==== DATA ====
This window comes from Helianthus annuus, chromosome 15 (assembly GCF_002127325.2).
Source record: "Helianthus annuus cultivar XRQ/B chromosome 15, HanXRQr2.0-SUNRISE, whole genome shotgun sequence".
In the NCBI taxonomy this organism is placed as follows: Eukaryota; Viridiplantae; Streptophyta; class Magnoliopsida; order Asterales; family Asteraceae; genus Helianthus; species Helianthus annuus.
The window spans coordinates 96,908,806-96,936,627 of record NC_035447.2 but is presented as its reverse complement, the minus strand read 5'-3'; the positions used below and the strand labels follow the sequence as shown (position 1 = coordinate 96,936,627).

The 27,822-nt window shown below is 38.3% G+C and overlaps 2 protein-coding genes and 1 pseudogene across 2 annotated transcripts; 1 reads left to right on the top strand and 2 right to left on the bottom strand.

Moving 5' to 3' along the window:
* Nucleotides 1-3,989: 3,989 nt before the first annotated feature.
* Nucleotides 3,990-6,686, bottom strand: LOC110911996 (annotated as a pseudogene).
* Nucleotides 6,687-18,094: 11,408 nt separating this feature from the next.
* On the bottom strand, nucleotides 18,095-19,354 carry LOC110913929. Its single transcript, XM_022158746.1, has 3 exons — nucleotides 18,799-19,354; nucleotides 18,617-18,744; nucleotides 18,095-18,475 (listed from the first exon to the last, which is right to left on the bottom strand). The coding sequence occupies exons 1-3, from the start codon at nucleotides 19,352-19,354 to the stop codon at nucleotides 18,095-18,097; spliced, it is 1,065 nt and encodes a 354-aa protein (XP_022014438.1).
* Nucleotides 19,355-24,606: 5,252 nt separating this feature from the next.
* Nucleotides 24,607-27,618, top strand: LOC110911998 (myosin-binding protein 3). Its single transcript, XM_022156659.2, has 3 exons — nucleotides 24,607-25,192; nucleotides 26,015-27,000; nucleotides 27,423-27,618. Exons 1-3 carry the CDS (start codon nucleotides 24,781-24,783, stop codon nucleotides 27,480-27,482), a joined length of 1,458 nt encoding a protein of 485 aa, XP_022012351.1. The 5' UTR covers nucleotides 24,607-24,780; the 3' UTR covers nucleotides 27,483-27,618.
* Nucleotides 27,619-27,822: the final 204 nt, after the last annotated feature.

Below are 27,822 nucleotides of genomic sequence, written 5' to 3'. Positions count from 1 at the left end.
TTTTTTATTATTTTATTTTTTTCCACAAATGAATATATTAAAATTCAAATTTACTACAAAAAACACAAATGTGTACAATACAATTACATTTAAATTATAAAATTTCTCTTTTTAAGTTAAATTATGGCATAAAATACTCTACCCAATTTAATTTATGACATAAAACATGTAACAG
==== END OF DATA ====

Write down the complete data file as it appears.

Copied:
This window comes from Helianthus annuus, chromosome 15 (assembly GCF_002127325.2).
Source record: "Helianthus annuus cultivar XRQ/B chromosome 15, HanXRQr2.0-SUNRISE, whole genome shotgun sequence".
In the NCBI taxonomy this organism is placed as follows: Eukaryota; Viridiplantae; Streptophyta; class Magnoliopsida; order Asterales; family Asteraceae; genus Helianthus; species Helianthus annuus.
The window spans coordinates 96,908,806-96,936,627 of record NC_035447.2 but is presented as its reverse complement, the minus strand read 5'-3'; the positions used below and the strand labels follow the sequence as shown (position 1 = coordinate 96,936,627).

The 27,822-nt window shown below is 38.3% G+C and overlaps 2 protein-coding genes and 1 pseudogene across 2 annotated transcripts; 1 reads left to right on the top strand and 2 right to left on the bottom strand.

Moving 5' to 3' along the window:
* Nucleotides 1-3,989: 3,989 nt before the first annotated feature.
* Nucleotides 3,990-6,686, bottom strand: LOC110911996 (annotated as a pseudogene).
* Nucleotides 6,687-18,094: 11,408 nt separating this feature from the next.
* On the bottom strand, nucleotides 18,095-19,354 carry LOC110913929. Its single transcript, XM_022158746.1, has 3 exons — nucleotides 18,799-19,354; nucleotides 18,617-18,744; nucleotides 18,095-18,475 (listed from the first exon to the last, which is right to left on the bottom strand). The coding sequence occupies exons 1-3, from the start codon at nucleotides 19,352-19,354 to the stop codon at nucleotides 18,095-18,097; spliced, it is 1,065 nt and encodes a 354-aa protein (XP_022014438.1).
* Nucleotides 19,355-24,606: 5,252 nt separating this feature from the next.
* Nucleotides 24,607-27,618, top strand: LOC110911998 (myosin-binding protein 3). Its single transcript, XM_022156659.2, has 3 exons — nucleotides 24,607-25,192; nucleotides 26,015-27,000; nucleotides 27,423-27,618. Exons 1-3 carry the CDS (start codon nucleotides 24,781-24,783, stop codon nucleotides 27,480-27,482), a joined length of 1,458 nt encoding a protein of 485 aa, XP_022012351.1. The 5' UTR covers nucleotides 24,607-24,780; the 3' UTR covers nucleotides 27,483-27,618.
* Nucleotides 27,619-27,822: the final 204 nt, after the last annotated feature.

Below are 27,822 nucleotides of genomic sequence, written 5' to 3'. Positions count from 1 at the left end.
TTTTTTATTATTTTATTTTTTTCCACAAATGAATATATTAAAATTCAAATTTACTACAAAAAACACAAATGTGTACAATACAATTACATTTAAATTATAAAATTTCTCTTTTTAAGTTAAATTATGGCATAAAATACTCTACCCAATTTAATTTATGACATAAAACATGTAACAG